My friend Sarah gave me the prompt “church” for my writing last week, and I decided to go down to the local village church, which has stood there for about eight hundred years (though naturally little of what is there today has survived all that time), and write about what I saw there. I’m not very good at describing what I see, so it was a good discipline for me to sit, observe and write. Needless to say, I hope, description of what one sees does not necessarily equate with endorsement of everything described! That being said, it was a lovely place to write in, with the weight of years of worship hanging over it.
I turn the heavy metal handle both ways before the outer door opens. Stepping in, I survey the small foyer and close the door behind me. A spring bouquet is in one corner. There are two boards full of church notices: weekly events, contact details for the vicar, the heartbeat of a village church summed up in pieces of paper. Another, heavier door is in front of me, and grasping its handle in turn, I step in and then push my way through the thick, green velvety curtains. I am inside.
I glance around. It’s empty. Good. I walk under the ceiling striped by dark wooden beams towards the central aisle, which is flanked by grey stone columns so thick I don’t think I could wrap my arms around them. I make my way down the thin red carpet, my eye catching the bright blue sky visible through the tiny panes of glass in the windows to the left. Spring flowers are on the sill: daffodils in yellow, white, and orange. The sun shines brighter through the windows on the right, but the sky is partially obscured by the tall trees in the graveyard.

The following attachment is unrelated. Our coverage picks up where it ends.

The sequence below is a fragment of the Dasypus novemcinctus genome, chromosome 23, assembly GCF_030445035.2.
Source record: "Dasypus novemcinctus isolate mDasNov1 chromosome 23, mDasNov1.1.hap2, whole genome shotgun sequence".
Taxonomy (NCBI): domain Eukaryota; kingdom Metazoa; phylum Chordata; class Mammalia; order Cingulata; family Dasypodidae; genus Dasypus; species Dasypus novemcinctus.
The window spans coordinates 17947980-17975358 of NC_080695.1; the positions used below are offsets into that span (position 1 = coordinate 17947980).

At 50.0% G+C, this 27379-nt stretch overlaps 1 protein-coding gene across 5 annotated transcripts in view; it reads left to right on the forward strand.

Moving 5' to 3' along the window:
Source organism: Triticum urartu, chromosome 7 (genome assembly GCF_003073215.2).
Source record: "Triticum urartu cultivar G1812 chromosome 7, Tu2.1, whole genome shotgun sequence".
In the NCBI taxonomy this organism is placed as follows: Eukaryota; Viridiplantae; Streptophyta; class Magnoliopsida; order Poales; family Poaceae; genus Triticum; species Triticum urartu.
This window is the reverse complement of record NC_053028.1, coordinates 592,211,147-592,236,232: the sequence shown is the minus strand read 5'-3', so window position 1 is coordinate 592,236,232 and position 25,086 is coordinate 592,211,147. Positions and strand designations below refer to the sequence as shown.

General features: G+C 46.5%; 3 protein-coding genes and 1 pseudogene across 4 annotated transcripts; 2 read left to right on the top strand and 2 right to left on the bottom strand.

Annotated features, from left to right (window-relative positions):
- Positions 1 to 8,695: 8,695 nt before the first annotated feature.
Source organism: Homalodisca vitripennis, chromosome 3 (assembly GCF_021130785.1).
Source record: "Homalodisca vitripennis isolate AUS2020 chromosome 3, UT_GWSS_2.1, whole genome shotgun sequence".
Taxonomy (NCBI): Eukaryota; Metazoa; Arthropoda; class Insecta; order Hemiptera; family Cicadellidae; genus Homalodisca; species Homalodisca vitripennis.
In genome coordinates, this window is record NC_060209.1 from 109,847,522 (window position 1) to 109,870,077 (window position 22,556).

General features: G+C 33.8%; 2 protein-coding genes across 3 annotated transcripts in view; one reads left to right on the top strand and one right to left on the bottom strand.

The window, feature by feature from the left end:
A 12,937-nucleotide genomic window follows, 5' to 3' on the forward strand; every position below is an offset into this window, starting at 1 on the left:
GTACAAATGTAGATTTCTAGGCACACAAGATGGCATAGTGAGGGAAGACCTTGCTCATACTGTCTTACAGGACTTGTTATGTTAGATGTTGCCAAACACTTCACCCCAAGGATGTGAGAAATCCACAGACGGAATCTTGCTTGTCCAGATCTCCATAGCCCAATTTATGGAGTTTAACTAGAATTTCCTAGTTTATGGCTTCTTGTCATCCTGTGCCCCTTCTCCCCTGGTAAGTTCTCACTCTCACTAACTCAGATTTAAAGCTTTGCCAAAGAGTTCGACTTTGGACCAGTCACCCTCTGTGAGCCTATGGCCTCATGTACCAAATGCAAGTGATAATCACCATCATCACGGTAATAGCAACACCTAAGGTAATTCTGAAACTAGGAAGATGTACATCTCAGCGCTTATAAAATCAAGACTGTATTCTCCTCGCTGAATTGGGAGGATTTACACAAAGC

The red aisle leads to two stone steps, which in turn lead to the chancel, with its seating for the choir to the left and the right. To one side, a stand-alone cross with a crown of thorns is a clue that Easter hasn’t long passed. The floor here is tiled in black, red, and creamy-yellow squares. I only notice that later, however, because the focus of the chancel is a chestnut-covered altar with a small cross in the middle, flanked by two candles. What really draws my eye is above and behind that, though: a stained glass window in vivid yellow, blue, red, and purple. The middle picture appears to be of Jesus ascending to heaven, watched by his disciples. There are two larger pictures to the left and right, each of a single man, but I don’t know whom they represent.
I turn and take a seat on one of the low, hard pews—pews covered by innumerable scrapes and gashes, scarred by years of worshippers. My footsteps, and the rustle of my bright orange bag, sound unusually loud. Apart from the ticking of a clock somewhere, there are no other sounds.
I write in silence. To my disappointment, however, the silence doesn’t last long. I hear voices somewhere behind me: two ladies and a small child. The older lady comes to the front. I think she checks the daffodils in the chancel. No, they don’t need watering. We say hello. She leaves.
Silence. The clock ticks. I write. On the wall to my right is a marble plaque in memory of Mr Henry Dench, who died in 1803. Similar plaques line the rest of that wall, and the wall on the other side.
My heart sinks when I hear the door open again. Another elderly lady. She doesn’t see me till she gets to the front of the church, and she gasps when she does. I smile again. Hello. She goes out to the back somewhere and returns carrying a red Henry vacuum cleaner. I’m afraid your silence is going to be disturbed, she says. That’s okay, I reply, but inwardly I sigh. I suppose even little village churches have to be cleaned, but why just now? I wanted the silence.
In the porch, the woman vacuums. Then the hum stops, but she is still there. Her work isn’t done yet. As for me, I know when I’m beaten. I close my notebook and leave the sanctuary for the world, walking into the sunshine and leaving the church standing as it has stood for eight hundred years.